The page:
In recent years, scientific advances in our understanding of animal minds have led to major changes in how we think about, and treat, animals in zoos and aquariums. The general public, it seems, is slowly coming to understand that animals like apes, elephants, and dolphins have not just brains, but complicated inner and social lives, and that we need to act accordingly. Yet that realization hasn't yet made its presence felt to any great degree in our most intimate relationship with animals: at the dinner table. Sure, there are vegetarians and vegans all over, but at the same time, meat consumption is up, and meat remains a central part of the culinary and dining experience for the majority of people in the developed world. With Personalities on the Plate, Barbara King asks us to think hard about our meat eating though this isn't a polemic intended to convert readers to veganism. What she is interested in is why we've not drawn food animals into our concern, and, as part of that, just what we do know about the minds and lives of chickens, cows, octopuses, fish, and more. Rooted in the latest science, and built on a mix of firsthand experience (including entomophagy, which, yes, is what you think it is) and close engagement with the work of scientists, farmers, vets, and chefs, Personalities on the Plate is an unforgettable journey through the world of animals we eat. Knowing what we know and what we may yet learn what is the proper ethical stance toward eating meat? What are the consequences for the planet? How can we life an ethically and ecologically sound life through our food choices? We could have no better guide to these fascinatingly thorny questions than King, whose deep empathy embraces human and animal alike. Readers will be moved, provoked, and changed by this powerful book.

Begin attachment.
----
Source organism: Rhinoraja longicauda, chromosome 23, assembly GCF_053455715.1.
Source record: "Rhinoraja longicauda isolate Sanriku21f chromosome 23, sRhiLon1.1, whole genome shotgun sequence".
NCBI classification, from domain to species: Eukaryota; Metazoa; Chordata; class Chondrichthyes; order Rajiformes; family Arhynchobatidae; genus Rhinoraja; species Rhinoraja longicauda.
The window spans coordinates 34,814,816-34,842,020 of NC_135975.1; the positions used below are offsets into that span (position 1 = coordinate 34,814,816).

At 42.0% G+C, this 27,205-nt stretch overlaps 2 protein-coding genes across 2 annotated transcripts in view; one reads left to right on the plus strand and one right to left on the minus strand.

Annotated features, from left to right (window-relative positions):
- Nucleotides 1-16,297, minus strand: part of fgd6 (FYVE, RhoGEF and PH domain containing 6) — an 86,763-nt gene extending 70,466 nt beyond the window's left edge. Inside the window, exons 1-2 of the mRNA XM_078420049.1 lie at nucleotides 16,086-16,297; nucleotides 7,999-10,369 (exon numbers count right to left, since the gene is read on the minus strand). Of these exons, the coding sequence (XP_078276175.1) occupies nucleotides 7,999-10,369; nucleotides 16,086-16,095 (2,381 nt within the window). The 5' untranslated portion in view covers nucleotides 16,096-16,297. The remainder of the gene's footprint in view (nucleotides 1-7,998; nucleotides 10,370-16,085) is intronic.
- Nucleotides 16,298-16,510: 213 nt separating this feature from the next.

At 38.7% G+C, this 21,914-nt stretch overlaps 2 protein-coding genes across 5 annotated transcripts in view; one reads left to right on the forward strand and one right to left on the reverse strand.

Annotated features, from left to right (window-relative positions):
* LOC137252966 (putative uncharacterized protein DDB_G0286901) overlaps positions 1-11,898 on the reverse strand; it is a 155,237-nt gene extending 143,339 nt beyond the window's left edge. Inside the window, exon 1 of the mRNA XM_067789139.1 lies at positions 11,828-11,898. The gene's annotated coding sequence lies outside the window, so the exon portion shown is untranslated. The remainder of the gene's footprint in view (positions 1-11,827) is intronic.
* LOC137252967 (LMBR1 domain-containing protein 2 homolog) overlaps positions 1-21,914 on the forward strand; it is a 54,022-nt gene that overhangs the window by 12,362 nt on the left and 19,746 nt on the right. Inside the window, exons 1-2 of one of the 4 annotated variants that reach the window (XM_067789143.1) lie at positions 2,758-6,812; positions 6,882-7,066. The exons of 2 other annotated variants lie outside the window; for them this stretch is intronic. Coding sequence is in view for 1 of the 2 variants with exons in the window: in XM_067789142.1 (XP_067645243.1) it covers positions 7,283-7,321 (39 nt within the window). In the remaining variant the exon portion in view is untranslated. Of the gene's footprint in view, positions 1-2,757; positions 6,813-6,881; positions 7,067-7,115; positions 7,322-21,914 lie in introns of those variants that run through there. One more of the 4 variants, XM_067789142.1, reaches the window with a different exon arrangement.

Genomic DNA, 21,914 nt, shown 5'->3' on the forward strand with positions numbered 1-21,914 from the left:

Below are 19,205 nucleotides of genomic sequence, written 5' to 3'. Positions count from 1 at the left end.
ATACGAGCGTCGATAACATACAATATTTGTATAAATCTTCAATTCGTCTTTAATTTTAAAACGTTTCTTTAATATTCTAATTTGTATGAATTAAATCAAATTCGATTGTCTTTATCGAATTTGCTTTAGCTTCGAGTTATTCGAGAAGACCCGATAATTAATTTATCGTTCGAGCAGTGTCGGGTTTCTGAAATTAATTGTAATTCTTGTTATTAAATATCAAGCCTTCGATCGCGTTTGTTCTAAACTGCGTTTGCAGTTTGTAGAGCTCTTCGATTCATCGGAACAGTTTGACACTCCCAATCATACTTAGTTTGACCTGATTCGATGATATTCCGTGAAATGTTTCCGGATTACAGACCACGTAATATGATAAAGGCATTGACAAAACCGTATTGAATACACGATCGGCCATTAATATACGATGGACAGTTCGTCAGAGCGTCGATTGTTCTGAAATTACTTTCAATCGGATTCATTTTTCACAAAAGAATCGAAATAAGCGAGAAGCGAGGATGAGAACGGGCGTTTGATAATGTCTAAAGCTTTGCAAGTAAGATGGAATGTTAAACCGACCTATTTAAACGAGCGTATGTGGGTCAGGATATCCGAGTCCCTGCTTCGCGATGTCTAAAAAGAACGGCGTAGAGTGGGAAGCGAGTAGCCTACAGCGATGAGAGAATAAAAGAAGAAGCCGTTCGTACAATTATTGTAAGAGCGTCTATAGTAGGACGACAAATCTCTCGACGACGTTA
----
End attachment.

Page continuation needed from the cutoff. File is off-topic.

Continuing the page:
Recent discoveries about wild chimpanzees have dramatically reshaped our understanding of these great apes and their kinship with humans. We now know that chimpanzees not only have genomes similar to our own but also plot political coups, wage wars over territory, pass on cultural traditions to younger generations, and ruthlessly strategize for resources, including sexual partners. In The New Chimpanzee, Craig Stanford challenges us to let apes guide our inquiry into what it means to be human. With wit and lucidity, Stanford explains what the past two decades of chimpanzee field research has taught us about the origins of human social behavior, the nature of aggression and communication, and the divergence of humans and apes from a common ancestor. Drawing on his extensive observations of chimpanzee behavior and social dynamics, Stanford adds to our knowledge of chimpanzees' political intelligence, sexual power plays, violent ambition, cultural diversity, and adaptability. The New Chimpanzee portrays a complex and even more humanlike ape than the one Jane Goodall popularized more than a half century ago. It also sounds an urgent call for the protection of our nearest relatives at a moment when their survival is at risk.